• Is your current dog already well trained and well behaved? Or are they too aggressive that the new pup’s safety may be at risk?
  • Do you have enough time to train and socialize the two dogs? Or are you too busy to deal with that?
  • Is your family okay with getting a new dog? Will they be able to cope with double cleaning, additional spending, and extra training?

Does Gender Matter When Adopting a Second Dog?

Yes, it does. The general rule is for the dog to be of the opposite sex. This is because two male or two female dogs can cause conflict. Even if it seems that they’re fine with each other at first, changes in the pack order can cause fights and aggression.

A male and female dog will be better since one can be the alpha male, while the other asserts herself as the top female. This, however, will require spaying and neutering!

How Will Your Current Dog Feel?

current dog

Many dog parents get another dog to keep the first dog company. It is exciting, at least for humans, to have others around us.

However, this should not be the only factor to consider when adopting a new furry fellow. Just because dogs are social pack animals doesn’t mean they get along with everyone.

Many dogs will get along with other fellow-creatures, but it doesn’t always happen instantly. Your first dog may feel displaced, jealous, and even territorial. They may not enjoy when the other dog shares food, toys, and even humans. 

Studies show that dogs are capable of jealousy, although the emotion is not as complex as what humans experience. Although dogs’ feelings cannot be fully comprehended, it was obvious in the experiment that they were motivated to protect important social relationships.

Also, puppies are just learning how to communicate. They don’t know the rules yet when it comes to interacting with older and different dogs so this can hinder the start of a new friendship. 

With proper training and socialization, all these issues can be resolved. The adult dog will soon become your pup’s role model by teaching them all the social skills they need to learn.

How Do You Introduce a Second Dog?

Once you’ve already adopted your second dog, the introduction at home is up to you but you can follow these steps to avoid any issues.

  1. Keep both dogs on leashes by your side and take note of their body language.
  2. Wait until both of them calm down. If they both seem happy then let the calmer one approach the other dog. 
  3. Dogs sniff nose to nose then nose to rear. Pay close attention to them. If one growls or tries to put their head above the other dog’s shoulder, say “no” and separate the pair. Repeat this process.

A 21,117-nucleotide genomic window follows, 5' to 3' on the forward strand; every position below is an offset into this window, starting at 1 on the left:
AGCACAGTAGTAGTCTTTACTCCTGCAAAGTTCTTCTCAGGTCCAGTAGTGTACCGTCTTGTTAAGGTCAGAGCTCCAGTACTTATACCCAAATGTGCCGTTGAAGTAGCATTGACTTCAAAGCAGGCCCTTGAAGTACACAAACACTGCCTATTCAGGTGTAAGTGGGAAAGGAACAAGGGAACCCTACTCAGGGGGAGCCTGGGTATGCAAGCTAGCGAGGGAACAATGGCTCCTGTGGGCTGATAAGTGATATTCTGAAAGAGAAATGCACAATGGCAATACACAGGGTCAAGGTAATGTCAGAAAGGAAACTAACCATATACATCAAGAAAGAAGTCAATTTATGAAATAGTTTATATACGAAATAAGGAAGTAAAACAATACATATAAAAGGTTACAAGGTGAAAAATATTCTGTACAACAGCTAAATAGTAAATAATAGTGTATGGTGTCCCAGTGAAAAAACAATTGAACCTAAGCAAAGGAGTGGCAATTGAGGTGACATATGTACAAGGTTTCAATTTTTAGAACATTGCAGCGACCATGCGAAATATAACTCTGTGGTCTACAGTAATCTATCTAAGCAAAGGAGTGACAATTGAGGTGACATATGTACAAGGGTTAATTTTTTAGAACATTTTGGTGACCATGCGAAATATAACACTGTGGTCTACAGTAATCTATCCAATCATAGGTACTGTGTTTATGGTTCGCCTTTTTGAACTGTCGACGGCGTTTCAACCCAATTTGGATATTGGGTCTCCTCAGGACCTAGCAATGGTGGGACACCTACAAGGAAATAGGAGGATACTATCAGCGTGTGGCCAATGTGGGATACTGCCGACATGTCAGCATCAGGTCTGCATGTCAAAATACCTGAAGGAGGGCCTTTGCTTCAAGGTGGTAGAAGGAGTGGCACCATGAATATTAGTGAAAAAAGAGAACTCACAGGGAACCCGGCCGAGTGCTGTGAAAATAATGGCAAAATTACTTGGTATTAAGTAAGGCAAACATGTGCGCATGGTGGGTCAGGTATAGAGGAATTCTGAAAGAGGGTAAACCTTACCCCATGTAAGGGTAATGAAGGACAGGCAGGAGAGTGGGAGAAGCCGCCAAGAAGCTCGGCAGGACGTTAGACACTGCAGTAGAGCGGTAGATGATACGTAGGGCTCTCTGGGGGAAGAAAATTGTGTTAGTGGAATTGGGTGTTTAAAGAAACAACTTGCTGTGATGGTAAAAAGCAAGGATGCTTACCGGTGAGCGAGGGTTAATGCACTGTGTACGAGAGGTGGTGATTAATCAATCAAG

4. If no signs of aggression occur, allow them to interact naturally as long as you monitor them. Hold the leashes high in the air so the dogs can circle each other and not get tangled.  
  5. If they start to play, or your dog walks back towards you without caring about the other dog, you have the “green light” from your family dog.
  6. Let the dogs off-leash and pay attention to their interactions. 

Watch this video for more information!

Tips for Successfully Adding Another Dog to Your Family

Here are some top tips to guarantee a successful transition period!

  • Separate the dogs with gates or crates when they are left alone to prevent unwanted altercations.
  • Fighting will usually be because of food. Avoid free-feeding them. Feed twice a day and separate them at first.
  • Monitor them when giving them bones and treats. It’s better to give them these items when they’re separated. When the dogs have more trust in your leadership, and you have trust in them, then begin monitoring “chew time” when the dogs are in the same room together. Never leave bones or rawhides unattended! For most dogs, this is a fight waiting to happen.
  • Make sure to give both dogs individual attention, just as you would with your children. 
  • Learn about body languages like lip curls, ears back, tails held high, and many more so you’ll do better in monitoring their interactions.

Is Getting a Second Dog to Keep the First Company Smart?

Having two dogs is always better for the family, as long as you have the time, patience, and money to train and take care of them. Most especially, you should be prepared for sibling-like rivalries, messier playtimes, and double effort in cleaning up after them!

By giving them equal attention, monitoring their interaction, and a proper introduction, your two furry fellows will surely be the best of friends for years to come!